How to secure wordpress plugins

In computer language “Security” often refers to scary buzzwords such as Cross site scripting, Cross site request forgery, SQL injection, vulnerabilities and holes.

You should be scared because these are real threats, as you will read, trivial to execute against shabby code. But then, you should not be scared because, fortunately, wordpress comes with all the tools you need to make your code safe and secure.

Securing Your Plugin

In wordpress’s environment, securing your plugin is not a difficult task, nor is it cumbersome or time consuming: wordpress implements several functions to address the various potentials issues.

User Permissions

You probably have already notice it when you try to access an admin page of a wordpress blog while being logged in as user that is not an administrator, you may be shown a message starting that you don’t have sufficient privileges, as shown in following image.


To guarantee that specific actions are restricted to a population with specific rights, in other words to block privileges escalations attack, wordpress makes extensive use of a function named current_user_can(). You can use this function in your plugin.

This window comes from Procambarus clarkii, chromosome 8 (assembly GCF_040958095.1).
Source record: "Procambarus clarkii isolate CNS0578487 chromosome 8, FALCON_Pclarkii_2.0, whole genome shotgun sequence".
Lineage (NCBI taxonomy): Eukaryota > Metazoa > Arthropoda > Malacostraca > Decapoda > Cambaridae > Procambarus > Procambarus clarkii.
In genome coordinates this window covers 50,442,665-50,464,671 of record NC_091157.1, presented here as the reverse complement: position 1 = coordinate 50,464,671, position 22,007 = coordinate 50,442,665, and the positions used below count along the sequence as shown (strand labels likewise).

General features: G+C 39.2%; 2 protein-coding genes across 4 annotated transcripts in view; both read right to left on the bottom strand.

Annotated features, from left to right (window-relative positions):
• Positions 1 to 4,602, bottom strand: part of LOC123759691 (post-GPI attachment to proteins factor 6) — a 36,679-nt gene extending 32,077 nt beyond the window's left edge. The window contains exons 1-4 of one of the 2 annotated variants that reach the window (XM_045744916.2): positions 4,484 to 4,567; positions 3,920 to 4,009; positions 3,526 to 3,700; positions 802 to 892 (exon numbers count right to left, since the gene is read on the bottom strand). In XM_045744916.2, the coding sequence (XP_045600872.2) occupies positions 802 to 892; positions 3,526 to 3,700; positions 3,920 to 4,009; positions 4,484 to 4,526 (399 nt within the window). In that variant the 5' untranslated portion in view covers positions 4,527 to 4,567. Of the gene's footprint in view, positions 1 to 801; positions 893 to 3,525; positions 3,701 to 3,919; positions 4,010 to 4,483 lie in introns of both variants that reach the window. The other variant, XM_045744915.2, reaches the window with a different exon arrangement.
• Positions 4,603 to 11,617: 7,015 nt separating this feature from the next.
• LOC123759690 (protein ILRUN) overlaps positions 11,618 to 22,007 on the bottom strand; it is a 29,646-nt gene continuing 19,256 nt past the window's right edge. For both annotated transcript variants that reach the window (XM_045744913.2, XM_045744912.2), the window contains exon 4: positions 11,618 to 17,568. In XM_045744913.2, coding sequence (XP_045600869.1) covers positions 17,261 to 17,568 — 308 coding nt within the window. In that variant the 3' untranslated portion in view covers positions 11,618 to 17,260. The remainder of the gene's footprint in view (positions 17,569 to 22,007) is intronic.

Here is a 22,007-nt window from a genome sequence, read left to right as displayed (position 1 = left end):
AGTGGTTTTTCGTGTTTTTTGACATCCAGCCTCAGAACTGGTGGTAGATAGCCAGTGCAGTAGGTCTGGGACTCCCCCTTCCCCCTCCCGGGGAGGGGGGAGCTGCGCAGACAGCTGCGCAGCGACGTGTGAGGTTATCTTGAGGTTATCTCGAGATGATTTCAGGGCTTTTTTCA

How to check current_user_can()

The usage of current_user_can() is straightforward: you either check if a user has a capability or a role before proceeding to a relative action, or die with meaning message. For example:



Do not check too early

The function current_user_can() depends on get_currentuserinfo(), which has a particularity: It is a pluggable function. Pluggable function can be replaced by plugins. They can be found in file wp-includes/pluggable.php, which is loaded after active plugins.
Because of this particularity you cannot check user permissions at plugin loading and instead will need to wait until wordpress has fully started and instantiated. For example, picture a plugin that output debug information when you append ?debug=1to any url of the blog, but only if the user is an administrator.

The debug output function here prints out all SQL queries that wordpress ran, provided that the constant SAVEQUERIES is set to true.

Now how can you make this function dependent on the query parameter debug=1?

The worst way to do so would be following:

This is bad practice because following information can potentially reveal sensitive information such as physical information such as physical paths or tables names, and with such a conditional test, any one would see them by simply adding ?debug=1 to any url of the site.

Because you want to restrict debug data to the administrator of a blog, you need to code a more revealed condition:

But this won’t work: Remembers, when the plugin is loaded and server parser and compile its code, pluggable functions are not in memory yet. What you are needed to do is to hook this check to an action that occurs only when everything is loaded.

In your plugins, always hook function calls to an appropriate action, such as ‘init‘ or ‘plugins_loaded‘. This way you can ensure that all wordpress functions have been loaded and your function won’t be triggered too soon.